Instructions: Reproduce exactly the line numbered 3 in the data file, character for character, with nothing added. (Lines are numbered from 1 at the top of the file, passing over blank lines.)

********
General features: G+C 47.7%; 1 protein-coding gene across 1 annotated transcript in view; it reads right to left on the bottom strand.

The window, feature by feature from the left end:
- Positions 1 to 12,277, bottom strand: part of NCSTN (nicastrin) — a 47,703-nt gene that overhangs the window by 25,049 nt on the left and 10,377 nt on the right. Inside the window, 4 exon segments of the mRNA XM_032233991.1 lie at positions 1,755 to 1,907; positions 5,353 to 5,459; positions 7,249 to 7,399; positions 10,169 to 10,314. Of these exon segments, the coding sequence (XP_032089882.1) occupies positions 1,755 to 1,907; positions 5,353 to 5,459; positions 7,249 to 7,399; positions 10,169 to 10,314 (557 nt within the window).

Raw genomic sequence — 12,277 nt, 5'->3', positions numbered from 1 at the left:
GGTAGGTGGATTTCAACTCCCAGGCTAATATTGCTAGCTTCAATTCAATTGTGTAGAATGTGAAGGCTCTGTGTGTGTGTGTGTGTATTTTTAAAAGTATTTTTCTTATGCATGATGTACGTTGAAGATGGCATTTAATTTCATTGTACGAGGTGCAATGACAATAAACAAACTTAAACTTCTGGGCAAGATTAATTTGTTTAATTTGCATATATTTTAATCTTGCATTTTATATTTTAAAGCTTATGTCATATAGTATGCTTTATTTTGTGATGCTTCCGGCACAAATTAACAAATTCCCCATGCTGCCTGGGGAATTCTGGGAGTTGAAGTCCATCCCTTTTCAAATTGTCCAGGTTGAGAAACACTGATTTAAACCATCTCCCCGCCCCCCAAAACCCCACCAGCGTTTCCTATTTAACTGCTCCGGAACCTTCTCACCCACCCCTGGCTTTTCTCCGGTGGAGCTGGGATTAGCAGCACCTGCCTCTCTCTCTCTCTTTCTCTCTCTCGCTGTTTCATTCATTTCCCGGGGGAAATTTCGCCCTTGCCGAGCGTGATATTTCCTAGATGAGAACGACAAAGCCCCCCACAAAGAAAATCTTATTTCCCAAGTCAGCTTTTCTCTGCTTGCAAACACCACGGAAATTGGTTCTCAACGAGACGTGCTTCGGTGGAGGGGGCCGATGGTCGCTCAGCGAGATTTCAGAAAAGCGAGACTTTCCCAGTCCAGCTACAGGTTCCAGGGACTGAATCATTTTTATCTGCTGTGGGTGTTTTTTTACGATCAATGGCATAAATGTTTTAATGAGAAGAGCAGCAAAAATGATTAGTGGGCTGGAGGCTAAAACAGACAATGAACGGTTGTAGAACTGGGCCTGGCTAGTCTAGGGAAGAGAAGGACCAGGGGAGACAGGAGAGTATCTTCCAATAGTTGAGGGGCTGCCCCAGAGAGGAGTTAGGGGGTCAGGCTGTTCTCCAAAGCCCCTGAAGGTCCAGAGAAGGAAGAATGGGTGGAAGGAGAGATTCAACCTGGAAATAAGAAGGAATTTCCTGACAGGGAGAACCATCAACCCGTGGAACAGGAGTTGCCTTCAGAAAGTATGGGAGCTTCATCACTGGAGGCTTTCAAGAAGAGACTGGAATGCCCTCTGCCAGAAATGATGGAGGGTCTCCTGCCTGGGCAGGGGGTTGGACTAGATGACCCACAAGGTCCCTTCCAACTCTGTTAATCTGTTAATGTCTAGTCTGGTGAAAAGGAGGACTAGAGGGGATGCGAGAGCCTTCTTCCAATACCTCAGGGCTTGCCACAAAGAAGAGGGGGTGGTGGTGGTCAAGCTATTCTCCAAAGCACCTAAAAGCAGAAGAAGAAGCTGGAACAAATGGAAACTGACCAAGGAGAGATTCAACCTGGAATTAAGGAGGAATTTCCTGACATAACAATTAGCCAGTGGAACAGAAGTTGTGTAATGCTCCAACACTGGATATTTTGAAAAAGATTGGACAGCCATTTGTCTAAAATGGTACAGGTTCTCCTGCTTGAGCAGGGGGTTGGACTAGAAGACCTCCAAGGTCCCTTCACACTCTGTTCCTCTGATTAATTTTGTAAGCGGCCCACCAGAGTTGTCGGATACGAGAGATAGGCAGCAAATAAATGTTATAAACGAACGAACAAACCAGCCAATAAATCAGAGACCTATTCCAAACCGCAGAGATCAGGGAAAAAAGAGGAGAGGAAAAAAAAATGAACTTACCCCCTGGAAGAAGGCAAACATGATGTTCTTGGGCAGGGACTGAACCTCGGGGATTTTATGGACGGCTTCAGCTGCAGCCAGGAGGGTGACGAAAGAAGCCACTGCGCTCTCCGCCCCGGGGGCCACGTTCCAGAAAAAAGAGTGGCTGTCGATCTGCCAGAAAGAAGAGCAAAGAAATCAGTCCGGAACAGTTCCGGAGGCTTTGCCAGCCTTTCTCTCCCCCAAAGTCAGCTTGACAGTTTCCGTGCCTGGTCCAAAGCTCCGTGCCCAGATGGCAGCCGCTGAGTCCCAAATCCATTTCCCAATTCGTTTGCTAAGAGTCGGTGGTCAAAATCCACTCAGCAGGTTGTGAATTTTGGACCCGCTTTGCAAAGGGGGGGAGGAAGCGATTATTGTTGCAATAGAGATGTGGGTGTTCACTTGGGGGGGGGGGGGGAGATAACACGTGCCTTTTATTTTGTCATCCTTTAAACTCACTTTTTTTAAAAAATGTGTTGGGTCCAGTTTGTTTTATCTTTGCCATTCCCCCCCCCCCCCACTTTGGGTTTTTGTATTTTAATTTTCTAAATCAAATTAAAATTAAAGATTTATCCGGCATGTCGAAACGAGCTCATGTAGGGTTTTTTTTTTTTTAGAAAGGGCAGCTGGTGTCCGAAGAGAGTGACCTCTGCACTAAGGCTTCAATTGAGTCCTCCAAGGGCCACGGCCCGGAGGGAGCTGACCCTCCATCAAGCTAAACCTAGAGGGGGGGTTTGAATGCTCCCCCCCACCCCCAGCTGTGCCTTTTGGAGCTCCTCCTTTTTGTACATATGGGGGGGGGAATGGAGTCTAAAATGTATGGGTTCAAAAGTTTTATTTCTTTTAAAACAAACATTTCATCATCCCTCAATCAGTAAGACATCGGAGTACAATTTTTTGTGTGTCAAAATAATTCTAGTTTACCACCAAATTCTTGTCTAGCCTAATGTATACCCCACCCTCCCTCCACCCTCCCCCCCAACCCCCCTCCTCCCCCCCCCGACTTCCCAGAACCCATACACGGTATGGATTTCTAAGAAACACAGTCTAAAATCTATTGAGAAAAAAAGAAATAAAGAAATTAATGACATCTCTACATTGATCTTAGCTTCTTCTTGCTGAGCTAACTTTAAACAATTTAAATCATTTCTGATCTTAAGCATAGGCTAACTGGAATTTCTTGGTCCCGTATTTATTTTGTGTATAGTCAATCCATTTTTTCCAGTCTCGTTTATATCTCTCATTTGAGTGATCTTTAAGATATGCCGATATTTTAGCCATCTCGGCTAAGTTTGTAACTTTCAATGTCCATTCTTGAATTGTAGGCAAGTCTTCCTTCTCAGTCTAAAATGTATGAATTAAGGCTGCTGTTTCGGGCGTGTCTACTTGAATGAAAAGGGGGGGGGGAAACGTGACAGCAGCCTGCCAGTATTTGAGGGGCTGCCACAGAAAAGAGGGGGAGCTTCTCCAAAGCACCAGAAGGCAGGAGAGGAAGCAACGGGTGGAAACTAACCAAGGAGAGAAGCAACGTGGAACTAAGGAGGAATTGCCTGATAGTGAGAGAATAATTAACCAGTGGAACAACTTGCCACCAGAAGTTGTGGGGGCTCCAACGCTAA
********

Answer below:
- Positions 1 to 12,277, bottom strand: part of NCSTN (nicastrin) — a 47,703-nt gene that overhangs the window by 25,049 nt on the left and 10,377 nt on the right. Inside the window, 4 exon segments of the mRNA XM_032233991.1 lie at positions 1,755 to 1,907; positions 5,353 to 5,459; positions 7,249 to 7,399; positions 10,169 to 10,314. Of these exon segments, the coding sequence (XP_032089882.1) occupies positions 1,755 to 1,907; positions 5,353 to 5,459; positions 7,249 to 7,399; positions 10,169 to 10,314 (557 nt within the window).